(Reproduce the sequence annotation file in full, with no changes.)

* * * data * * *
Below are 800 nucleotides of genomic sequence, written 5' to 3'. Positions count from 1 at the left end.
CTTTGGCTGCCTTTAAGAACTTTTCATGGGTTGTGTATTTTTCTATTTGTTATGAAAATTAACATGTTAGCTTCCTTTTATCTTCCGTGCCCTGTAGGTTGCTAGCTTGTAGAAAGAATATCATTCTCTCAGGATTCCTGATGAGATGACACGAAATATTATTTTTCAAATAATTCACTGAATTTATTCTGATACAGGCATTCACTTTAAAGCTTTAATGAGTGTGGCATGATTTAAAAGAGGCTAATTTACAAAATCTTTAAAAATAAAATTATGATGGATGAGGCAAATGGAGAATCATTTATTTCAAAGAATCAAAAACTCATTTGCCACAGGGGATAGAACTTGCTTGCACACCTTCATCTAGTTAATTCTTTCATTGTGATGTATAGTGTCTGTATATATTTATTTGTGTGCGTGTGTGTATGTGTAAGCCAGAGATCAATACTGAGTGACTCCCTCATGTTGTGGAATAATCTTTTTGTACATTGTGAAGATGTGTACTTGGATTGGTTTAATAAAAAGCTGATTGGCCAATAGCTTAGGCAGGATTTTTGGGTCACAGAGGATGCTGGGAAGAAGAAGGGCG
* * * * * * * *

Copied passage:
Below are 800 nucleotides of genomic sequence, written 5' to 3'. Positions count from 1 at the left end.
CTTTGGCTGCCTTTAAGAACTTTTCATGGGTTGTGTATTTTTCTATTTGTTATGAAAATTAACATGTTAGCTTCCTTTTATCTTCCGTGCCCTGTAGGTTGCTAGCTTGTAGAAAGAATATCATTCTCTCAGGATTCCTGATGAGATGACACGAAATATTATTTTTCAAATAATTCACTGAATTTATTCTGATACAGGCATTCACTTTAAAGCTTTAATGAGTGTGGCATGATTTAAAAGAGGCTAATTTACAAAATCTTTAAAAATAAAATTATGATGGATGAGGCAAATGGAGAATCATTTATTTCAAAGAATCAAAAACTCATTTGCCACAGGGGATAGAACTTGCTTGCACACCTTCATCTAGTTAATTCTTTCATTGTGATGTATAGTGTCTGTATATATTTATTTGTGTGCGTGTGTGTATGTGTAAGCCAGAGATCAATACTGAGTGACTCCCTCATGTTGTGGAATAATCTTTTTGTACATTGTGAAGATGTGTACTTGGATTGGTTTAATAAAAAGCTGATTGGCCAATAGCTTAGGCAGGATTTTTGGGTCACAGAGGATGCTGGGAAGAAGAAGGGCG